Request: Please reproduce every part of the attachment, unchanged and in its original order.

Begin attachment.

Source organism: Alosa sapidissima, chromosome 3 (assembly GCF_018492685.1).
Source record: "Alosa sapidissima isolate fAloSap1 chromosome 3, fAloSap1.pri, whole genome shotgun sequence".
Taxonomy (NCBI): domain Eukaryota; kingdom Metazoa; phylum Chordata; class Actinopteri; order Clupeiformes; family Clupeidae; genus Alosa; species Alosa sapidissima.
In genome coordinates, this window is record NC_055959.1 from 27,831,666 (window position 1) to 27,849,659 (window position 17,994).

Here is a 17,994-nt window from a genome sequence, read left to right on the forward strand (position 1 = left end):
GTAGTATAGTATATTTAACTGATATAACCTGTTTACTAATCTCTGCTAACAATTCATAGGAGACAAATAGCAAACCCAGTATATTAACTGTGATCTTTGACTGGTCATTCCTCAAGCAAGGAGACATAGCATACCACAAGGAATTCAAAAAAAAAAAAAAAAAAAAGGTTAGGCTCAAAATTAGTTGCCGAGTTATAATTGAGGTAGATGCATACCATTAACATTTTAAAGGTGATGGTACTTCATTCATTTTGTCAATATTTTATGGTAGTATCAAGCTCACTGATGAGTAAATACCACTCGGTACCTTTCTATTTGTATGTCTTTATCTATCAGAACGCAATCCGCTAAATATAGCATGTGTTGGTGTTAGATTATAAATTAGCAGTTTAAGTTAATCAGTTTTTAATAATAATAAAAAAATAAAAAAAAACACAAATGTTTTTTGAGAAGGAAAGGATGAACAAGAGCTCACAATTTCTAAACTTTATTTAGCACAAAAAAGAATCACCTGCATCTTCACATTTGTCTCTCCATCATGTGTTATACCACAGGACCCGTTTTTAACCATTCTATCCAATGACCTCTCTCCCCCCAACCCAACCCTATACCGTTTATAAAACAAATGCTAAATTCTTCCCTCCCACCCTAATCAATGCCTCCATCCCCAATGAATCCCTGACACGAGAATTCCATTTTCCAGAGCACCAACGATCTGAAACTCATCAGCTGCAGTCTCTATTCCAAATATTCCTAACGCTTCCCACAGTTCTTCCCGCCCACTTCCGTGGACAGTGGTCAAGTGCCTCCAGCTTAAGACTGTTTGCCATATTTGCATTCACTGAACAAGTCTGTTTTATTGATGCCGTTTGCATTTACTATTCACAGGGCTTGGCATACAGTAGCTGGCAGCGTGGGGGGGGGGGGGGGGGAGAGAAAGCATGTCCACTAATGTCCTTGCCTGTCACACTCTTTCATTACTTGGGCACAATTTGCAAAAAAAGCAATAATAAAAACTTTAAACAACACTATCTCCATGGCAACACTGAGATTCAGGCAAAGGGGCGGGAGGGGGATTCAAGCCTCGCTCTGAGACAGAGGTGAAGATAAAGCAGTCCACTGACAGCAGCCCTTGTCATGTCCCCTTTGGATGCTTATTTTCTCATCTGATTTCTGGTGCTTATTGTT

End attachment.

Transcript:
Source organism: Alosa sapidissima, chromosome 3 (assembly GCF_018492685.1).
Source record: "Alosa sapidissima isolate fAloSap1 chromosome 3, fAloSap1.pri, whole genome shotgun sequence".
Taxonomy (NCBI): domain Eukaryota; kingdom Metazoa; phylum Chordata; class Actinopteri; order Clupeiformes; family Clupeidae; genus Alosa; species Alosa sapidissima.
In genome coordinates, this window is record NC_055959.1 from 27,831,666 (window position 1) to 27,849,659 (window position 17,994).

Here is a 17,994-nt window from a genome sequence, read left to right on the forward strand (position 1 = left end):
GTAGTATAGTATATTTAACTGATATAACCTGTTTACTAATCTCTGCTAACAATTCATAGGAGACAAATAGCAAACCCAGTATATTAACTGTGATCTTTGACTGGTCATTCCTCAAGCAAGGAGACATAGCATACCACAAGGAATTCAAAAAAAAAAAAAAAAAAAAGGTTAGGCTCAAAATTAGTTGCCGAGTTATAATTGAGGTAGATGCATACCATTAACATTTTAAAGGTGATGGTACTTCATTCATTTTGTCAATATTTTATGGTAGTATCAAGCTCACTGATGAGTAAATACCACTCGGTACCTTTCTATTTGTATGTCTTTATCTATCAGAACGCAATCCGCTAAATATAGCATGTGTTGGTGTTAGATTATAAATTAGCAGTTTAAGTTAATCAGTTTTTAATAATAATAAAAAAATAAAAAAAAACACAAATGTTTTTTGAGAAGGAAAGGATGAACAAGAGCTCACAATTTCTAAACTTTATTTAGCACAAAAAAGAATCACCTGCATCTTCACATTTGTCTCTCCATCATGTGTTATACCACAGGACCCGTTTTTAACCATTCTATCCAATGACCTCTCTCCCCCCAACCCAACCCTATACCGTTTATAAAACAAATGCTAAATTCTTCCCTCCCACCCTAATCAATGCCTCCATCCCCAATGAATCCCTGACACGAGAATTCCATTTTCCAGAGCACCAACGATCTGAAACTCATCAGCTGCAGTCTCTATTCCAAATATTCCTAACGCTTCCCACAGTTCTTCCCGCCCACTTCCGTGGACAGTGGTCAAGTGCCTCCAGCTTAAGACTGTTTGCCATATTTGCATTCACTGAACAAGTCTGTTTTATTGATGCCGTTTGCATTTACTATTCACAGGGCTTGGCATACAGTAGCTGGCAGCGTGGGGGGGGGGGGGGGGGAGAGAAAGCATGTCCACTAATGTCCTTGCCTGTCACACTCTTTCATTACTTGGGCACAATTTGCAAAAAAAGCAATAATAAAAACTTTAAACAACACTATCTCCATGGCAACACTGAGATTCAGGCAAAGGGGCGGGAGGGGGATTCAAGCCTCGCTCTGAGACAGAGGTGAAGATAAAGCAGTCCACTGACAGCAGCCCTTGTCATGTCCCCTTTGGATGCTTATTTTCTCATCTGATTTCTGGTGCTTATTGTT